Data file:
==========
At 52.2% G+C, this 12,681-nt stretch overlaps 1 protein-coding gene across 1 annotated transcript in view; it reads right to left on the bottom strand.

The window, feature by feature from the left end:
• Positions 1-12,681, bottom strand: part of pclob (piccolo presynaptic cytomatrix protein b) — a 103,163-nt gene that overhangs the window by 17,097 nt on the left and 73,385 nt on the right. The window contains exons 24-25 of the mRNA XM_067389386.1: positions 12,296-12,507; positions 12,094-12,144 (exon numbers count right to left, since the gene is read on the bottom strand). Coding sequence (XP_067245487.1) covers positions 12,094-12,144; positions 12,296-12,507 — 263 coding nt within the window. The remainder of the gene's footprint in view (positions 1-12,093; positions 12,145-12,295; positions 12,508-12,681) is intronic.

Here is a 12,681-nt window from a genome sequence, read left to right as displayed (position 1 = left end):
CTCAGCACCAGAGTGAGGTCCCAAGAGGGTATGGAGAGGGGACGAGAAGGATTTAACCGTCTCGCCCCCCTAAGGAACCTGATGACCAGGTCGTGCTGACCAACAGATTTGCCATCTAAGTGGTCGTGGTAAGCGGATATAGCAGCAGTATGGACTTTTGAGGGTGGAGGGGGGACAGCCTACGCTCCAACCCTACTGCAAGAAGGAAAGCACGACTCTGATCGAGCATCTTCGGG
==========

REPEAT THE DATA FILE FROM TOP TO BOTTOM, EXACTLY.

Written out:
At 52.2% G+C, this 12,681-nt stretch overlaps 1 protein-coding gene across 1 annotated transcript in view; it reads right to left on the bottom strand.

The window, feature by feature from the left end:
• Positions 1-12,681, bottom strand: part of pclob (piccolo presynaptic cytomatrix protein b) — a 103,163-nt gene that overhangs the window by 17,097 nt on the left and 73,385 nt on the right. The window contains exons 24-25 of the mRNA XM_067389386.1: positions 12,296-12,507; positions 12,094-12,144 (exon numbers count right to left, since the gene is read on the bottom strand). Coding sequence (XP_067245487.1) covers positions 12,094-12,144; positions 12,296-12,507 — 263 coding nt within the window. The remainder of the gene's footprint in view (positions 1-12,093; positions 12,145-12,295; positions 12,508-12,681) is intronic.

Here is a 12,681-nt window from a genome sequence, read left to right as displayed (position 1 = left end):
CTCAGCACCAGAGTGAGGTCCCAAGAGGGTATGGAGAGGGGACGAGAAGGATTTAACCGTCTCGCCCCCCTAAGGAACCTGATGACCAGGTCGTGCTGACCAACAGATTTGCCATCTAAGTGGTCGTGGTAAGCGGATATAGCAGCAGTATGGACTTTTGAGGGTGGAGGGGGGACAGCCTACGCTCCAACCCTACTGCAAGAAGGAAAGCACGACTCTGATCGAGCATCTTCGGG